Data has shown that mortgage approvals have soared in the UK as borrowers rush to secure loans before interest rates increase again. There have been warnings of increasing ‘headwinds’ in the property market, which is showing signs of a slowdown stemming from soaring inflation, interest rate hikes, and the economic issues brought about by the recent mini-budget from the chancellor, Kwasi Kwarteng.
A series of interest rate hikes since December 2021 have seen the base rate rise to 2.25%. The chancellor’s mini-budget has increased the chances of further rate increases, meaning huge numbers of consumers could be left facing even higher mortgage costs. With the Bank of England making it clear that it will take aggressive action about interest rates, the number of borrowers looking to secure mortgage loans has increased.
The Money and Credit report from the Bank of England shows that around 74,300 mortgage approvals were logged in August. This was an increase of 16% compared to the previous month. While there has been a recent drop in mortgage approval numbers, the August figure is the highest since January, when 74,500 mortgages were approved.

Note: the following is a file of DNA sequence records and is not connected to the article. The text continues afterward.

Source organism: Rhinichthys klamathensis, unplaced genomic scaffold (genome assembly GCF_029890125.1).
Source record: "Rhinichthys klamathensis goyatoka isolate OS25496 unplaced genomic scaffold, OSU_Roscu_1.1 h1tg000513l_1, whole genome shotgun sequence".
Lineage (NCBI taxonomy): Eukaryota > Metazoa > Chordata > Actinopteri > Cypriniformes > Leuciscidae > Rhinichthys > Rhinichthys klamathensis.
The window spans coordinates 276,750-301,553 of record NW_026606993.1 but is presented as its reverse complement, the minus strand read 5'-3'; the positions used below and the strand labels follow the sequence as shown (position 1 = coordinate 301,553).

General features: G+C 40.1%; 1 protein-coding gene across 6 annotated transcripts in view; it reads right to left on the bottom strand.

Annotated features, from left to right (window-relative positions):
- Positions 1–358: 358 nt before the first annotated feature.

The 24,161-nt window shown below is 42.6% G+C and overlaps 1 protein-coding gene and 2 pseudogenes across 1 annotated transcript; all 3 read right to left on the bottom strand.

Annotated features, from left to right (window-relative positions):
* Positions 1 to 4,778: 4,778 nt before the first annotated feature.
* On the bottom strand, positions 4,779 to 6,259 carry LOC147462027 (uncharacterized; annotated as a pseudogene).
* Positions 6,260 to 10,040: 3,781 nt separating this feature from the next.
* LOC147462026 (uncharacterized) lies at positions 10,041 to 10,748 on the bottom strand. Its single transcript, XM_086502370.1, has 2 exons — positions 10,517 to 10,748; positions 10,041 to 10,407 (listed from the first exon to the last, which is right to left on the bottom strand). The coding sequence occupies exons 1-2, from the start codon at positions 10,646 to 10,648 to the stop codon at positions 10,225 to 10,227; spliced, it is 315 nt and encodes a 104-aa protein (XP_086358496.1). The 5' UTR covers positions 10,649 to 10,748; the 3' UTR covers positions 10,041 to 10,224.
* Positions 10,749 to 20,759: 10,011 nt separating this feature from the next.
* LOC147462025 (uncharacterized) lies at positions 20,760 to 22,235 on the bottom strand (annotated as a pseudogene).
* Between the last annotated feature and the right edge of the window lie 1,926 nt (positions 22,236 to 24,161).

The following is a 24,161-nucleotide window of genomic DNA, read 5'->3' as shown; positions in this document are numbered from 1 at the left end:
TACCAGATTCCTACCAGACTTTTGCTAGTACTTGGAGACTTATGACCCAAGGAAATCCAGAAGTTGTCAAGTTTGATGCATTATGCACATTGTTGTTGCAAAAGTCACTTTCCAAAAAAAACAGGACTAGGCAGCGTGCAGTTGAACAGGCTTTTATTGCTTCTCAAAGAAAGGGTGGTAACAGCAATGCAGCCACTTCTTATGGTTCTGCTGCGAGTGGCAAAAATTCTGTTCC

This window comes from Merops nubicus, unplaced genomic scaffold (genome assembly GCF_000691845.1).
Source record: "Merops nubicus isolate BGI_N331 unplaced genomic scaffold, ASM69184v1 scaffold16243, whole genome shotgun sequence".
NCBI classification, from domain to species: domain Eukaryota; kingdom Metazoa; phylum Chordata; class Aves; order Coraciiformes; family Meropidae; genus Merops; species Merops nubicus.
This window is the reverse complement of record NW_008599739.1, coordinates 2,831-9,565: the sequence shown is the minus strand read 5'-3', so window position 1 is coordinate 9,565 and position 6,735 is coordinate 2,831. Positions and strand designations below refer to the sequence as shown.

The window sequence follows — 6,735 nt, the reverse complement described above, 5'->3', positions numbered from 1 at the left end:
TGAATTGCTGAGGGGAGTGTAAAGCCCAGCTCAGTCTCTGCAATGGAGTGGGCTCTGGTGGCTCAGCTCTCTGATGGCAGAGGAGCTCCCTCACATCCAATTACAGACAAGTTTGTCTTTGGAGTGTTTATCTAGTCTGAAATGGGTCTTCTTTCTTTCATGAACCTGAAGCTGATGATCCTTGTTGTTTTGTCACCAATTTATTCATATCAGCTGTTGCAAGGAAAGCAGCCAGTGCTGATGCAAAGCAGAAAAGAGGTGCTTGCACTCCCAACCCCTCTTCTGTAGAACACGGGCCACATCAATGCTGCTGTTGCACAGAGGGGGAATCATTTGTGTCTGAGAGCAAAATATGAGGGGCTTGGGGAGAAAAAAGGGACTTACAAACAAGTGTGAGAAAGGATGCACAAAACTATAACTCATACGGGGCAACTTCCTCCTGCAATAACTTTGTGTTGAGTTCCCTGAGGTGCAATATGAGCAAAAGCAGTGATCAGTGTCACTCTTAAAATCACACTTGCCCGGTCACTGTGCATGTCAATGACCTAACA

Samuel Tombs, chief UK economist at Pantheon Macroeconomics, said: “The sudden leap in house purchase mortgage approvals in August to their highest level since January likely reflects people attempting to secure loans ahead of expected increases in mortgage rates, rather than a fundamental strengthening of demand.”
Almas Uddin from Revolution Brokers said there had been increases in mortgage approvals over recent months despite increases in mortgage rates. He said: “This has been spurred by a sense of urgency from the nation’s home-buyers, who are keen to secure what remain fairly reasonable rates in anticipation of further increases to come this year.”
According to another industry official, Robert Gardner from Nationwide, headwinds continue to gain momentum, suggesting we’ll see a further slowing of the property market in the coming months.
Market volatility has wiped out stamp duty cuts
As part of his mini-budget, the chancellor announced stamp duty changes, including an exemption on properties up to £250,000, increasing to £425,000 for first-time buyers.
However, industry officials said that since the mini-budget, there had been a ‘tsunami of market volatility,’ which has effectively wiped out the stamp duty cuts that the chancellor announced.
Forecasts of further steep interest rate hikes have led to lenders pulling a wide range of mortgage deals since the budget, with many fixed-rate deals pulled due to uncertainty regarding interest rates.